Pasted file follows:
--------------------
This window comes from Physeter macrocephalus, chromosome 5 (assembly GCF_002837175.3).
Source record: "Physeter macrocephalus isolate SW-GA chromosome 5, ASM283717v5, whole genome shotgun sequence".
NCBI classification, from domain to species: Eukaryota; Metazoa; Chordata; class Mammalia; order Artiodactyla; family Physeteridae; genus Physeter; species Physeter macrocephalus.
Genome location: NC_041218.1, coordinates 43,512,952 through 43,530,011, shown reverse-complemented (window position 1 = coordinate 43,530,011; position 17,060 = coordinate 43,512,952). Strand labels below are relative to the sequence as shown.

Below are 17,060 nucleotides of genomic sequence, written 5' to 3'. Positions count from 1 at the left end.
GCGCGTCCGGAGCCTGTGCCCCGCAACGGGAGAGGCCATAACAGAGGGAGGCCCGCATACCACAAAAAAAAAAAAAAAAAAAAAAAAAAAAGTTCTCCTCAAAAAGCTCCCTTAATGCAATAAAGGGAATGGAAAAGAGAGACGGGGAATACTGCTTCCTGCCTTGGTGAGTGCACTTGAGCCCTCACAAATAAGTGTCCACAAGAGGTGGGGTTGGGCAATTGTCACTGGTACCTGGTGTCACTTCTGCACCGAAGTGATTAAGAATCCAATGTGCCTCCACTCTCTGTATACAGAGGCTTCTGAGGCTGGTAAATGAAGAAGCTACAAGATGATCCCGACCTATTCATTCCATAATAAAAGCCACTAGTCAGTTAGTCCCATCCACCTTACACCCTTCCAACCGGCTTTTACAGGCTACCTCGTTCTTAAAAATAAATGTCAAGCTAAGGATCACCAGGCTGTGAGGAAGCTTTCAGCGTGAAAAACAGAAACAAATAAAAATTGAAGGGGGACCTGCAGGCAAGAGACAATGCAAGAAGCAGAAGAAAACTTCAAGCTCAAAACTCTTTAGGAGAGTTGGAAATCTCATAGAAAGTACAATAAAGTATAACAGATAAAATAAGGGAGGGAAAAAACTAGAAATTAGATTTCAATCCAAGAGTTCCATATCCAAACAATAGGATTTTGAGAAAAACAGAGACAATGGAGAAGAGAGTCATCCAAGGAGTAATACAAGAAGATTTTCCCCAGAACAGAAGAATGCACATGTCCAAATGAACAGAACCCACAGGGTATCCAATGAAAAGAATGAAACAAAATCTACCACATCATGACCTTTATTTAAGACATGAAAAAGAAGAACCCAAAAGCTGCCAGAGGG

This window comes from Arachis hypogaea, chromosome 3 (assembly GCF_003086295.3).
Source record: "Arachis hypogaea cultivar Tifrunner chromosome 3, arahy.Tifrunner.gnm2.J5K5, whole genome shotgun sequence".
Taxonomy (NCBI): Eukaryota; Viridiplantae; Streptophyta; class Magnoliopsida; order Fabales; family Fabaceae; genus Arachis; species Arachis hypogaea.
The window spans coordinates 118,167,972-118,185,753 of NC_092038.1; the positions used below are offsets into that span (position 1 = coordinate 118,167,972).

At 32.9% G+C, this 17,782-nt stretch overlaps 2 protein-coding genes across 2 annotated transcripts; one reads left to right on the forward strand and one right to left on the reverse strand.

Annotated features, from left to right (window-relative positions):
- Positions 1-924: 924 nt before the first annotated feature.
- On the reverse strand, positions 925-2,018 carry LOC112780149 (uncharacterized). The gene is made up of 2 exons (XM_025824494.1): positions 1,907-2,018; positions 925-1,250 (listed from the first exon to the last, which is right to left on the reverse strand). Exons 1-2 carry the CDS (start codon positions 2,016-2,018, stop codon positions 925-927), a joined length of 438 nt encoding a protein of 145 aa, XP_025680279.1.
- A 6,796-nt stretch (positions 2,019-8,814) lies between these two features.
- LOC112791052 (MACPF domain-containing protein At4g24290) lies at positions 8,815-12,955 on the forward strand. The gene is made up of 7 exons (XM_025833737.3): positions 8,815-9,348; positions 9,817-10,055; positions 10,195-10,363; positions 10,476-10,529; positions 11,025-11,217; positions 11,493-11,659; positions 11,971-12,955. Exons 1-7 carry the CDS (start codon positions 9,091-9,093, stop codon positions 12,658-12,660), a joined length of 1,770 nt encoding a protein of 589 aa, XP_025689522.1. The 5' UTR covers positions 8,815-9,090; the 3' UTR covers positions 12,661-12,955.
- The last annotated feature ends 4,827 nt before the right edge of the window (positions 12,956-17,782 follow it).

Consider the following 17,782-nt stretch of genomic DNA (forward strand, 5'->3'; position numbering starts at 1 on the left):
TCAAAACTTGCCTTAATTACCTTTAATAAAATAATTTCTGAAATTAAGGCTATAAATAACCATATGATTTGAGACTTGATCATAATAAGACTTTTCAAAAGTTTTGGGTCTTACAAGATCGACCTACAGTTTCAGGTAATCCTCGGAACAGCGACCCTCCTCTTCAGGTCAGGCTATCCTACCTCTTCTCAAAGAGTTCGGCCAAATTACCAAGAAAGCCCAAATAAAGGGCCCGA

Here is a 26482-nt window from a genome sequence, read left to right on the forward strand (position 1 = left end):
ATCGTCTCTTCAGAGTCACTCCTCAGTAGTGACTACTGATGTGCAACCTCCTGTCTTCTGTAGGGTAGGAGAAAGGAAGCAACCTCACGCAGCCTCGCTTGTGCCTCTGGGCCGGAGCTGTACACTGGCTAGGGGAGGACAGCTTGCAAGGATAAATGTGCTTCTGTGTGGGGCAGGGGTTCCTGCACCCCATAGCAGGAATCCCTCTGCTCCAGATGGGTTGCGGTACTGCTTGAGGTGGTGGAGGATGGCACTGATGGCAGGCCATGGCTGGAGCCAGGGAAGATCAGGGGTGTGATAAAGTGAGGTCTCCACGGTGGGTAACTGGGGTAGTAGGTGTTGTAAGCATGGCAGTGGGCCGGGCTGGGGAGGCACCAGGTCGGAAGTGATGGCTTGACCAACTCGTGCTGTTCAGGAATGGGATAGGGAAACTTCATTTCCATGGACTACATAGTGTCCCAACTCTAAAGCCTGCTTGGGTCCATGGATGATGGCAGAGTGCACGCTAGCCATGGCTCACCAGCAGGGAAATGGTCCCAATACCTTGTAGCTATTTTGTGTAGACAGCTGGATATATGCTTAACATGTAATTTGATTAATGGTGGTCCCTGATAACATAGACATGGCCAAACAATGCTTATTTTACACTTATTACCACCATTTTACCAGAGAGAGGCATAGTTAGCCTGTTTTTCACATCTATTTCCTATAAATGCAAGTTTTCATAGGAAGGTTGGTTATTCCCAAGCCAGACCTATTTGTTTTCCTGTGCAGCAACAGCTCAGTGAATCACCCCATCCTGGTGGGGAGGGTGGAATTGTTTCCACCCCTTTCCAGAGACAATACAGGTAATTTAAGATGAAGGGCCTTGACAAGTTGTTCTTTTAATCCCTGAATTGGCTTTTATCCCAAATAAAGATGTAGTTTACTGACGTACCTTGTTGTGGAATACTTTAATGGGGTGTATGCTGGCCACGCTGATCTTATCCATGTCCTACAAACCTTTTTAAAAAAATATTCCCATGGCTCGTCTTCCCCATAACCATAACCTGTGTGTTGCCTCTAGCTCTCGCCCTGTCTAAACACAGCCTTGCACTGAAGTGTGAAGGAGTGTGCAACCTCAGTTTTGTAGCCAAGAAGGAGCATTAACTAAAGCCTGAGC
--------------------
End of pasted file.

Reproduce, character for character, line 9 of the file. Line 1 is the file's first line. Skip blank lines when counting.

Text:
Taxonomy (NCBI): Eukaryota; Viridiplantae; Streptophyta; class Magnoliopsida; order Fabales; family Fabaceae; genus Arachis; species Arachis hypogaea.